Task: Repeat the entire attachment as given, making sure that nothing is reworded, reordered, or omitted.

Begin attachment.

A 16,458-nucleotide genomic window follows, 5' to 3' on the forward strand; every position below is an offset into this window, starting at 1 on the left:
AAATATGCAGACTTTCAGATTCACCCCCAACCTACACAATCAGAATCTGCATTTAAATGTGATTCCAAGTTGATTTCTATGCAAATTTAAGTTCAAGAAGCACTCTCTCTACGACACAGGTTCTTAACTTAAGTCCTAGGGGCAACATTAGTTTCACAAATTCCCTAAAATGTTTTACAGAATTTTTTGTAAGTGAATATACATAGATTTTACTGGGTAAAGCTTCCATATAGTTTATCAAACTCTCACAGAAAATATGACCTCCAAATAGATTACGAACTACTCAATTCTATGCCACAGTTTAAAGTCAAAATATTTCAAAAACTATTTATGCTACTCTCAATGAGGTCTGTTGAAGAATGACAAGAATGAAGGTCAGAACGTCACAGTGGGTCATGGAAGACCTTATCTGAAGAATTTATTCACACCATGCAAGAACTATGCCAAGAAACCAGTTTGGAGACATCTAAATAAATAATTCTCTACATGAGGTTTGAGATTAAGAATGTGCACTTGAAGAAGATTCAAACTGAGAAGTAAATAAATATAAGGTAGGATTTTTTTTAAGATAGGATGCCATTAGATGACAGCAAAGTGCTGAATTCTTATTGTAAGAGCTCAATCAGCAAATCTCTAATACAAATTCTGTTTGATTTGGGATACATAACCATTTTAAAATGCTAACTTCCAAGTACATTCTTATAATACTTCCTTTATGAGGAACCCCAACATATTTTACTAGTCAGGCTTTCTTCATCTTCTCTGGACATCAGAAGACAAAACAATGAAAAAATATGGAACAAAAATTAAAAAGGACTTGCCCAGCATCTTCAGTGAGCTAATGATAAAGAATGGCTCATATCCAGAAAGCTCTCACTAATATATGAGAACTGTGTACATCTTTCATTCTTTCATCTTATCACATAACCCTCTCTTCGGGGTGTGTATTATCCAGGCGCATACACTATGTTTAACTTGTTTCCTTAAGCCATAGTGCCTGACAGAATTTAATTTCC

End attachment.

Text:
A 16,458-nucleotide genomic window follows, 5' to 3' on the forward strand; every position below is an offset into this window, starting at 1 on the left:
AAATATGCAGACTTTCAGATTCACCCCCAACCTACACAATCAGAATCTGCATTTAAATGTGATTCCAAGTTGATTTCTATGCAAATTTAAGTTCAAGAAGCACTCTCTCTACGACACAGGTTCTTAACTTAAGTCCTAGGGGCAACATTAGTTTCACAAATTCCCTAAAATGTTTTACAGAATTTTTTGTAAGTGAATATACATAGATTTTACTGGGTAAAGCTTCCATATAGTTTATCAAACTCTCACAGAAAATATGACCTCCAAATAGATTACGAACTACTCAATTCTATGCCACAGTTTAAAGTCAAAATATTTCAAAAACTATTTATGCTACTCTCAATGAGGTCTGTTGAAGAATGACAAGAATGAAGGTCAGAACGTCACAGTGGGTCATGGAAGACCTTATCTGAAGAATTTATTCACACCATGCAAGAACTATGCCAAGAAACCAGTTTGGAGACATCTAAATAAATAATTCTCTACATGAGGTTTGAGATTAAGAATGTGCACTTGAAGAAGATTCAAACTGAGAAGTAAATAAATATAAGGTAGGATTTTTTTTAAGATAGGATGCCATTAGATGACAGCAAAGTGCTGAATTCTTATTGTAAGAGCTCAATCAGCAAATCTCTAATACAAATTCTGTTTGATTTGGGATACATAACCATTTTAAAATGCTAACTTCCAAGTACATTCTTATAATACTTCCTTTATGAGGAACCCCAACATATTTTACTAGTCAGGCTTTCTTCATCTTCTCTGGACATCAGAAGACAAAACAATGAAAAAATATGGAACAAAAATTAAAAAGGACTTGCCCAGCATCTTCAGTGAGCTAATGATAAAGAATGGCTCATATCCAGAAAGCTCTCACTAATATATGAGAACTGTGTACATCTTTCATTCTTTCATCTTATCACATAACCCTCTCTTCGGGGTGTGTATTATCCAGGCGCATACACTATGTTTAACTTGTTTCCTTAAGCCATAGTGCCTGACAGAATTTAATTTCC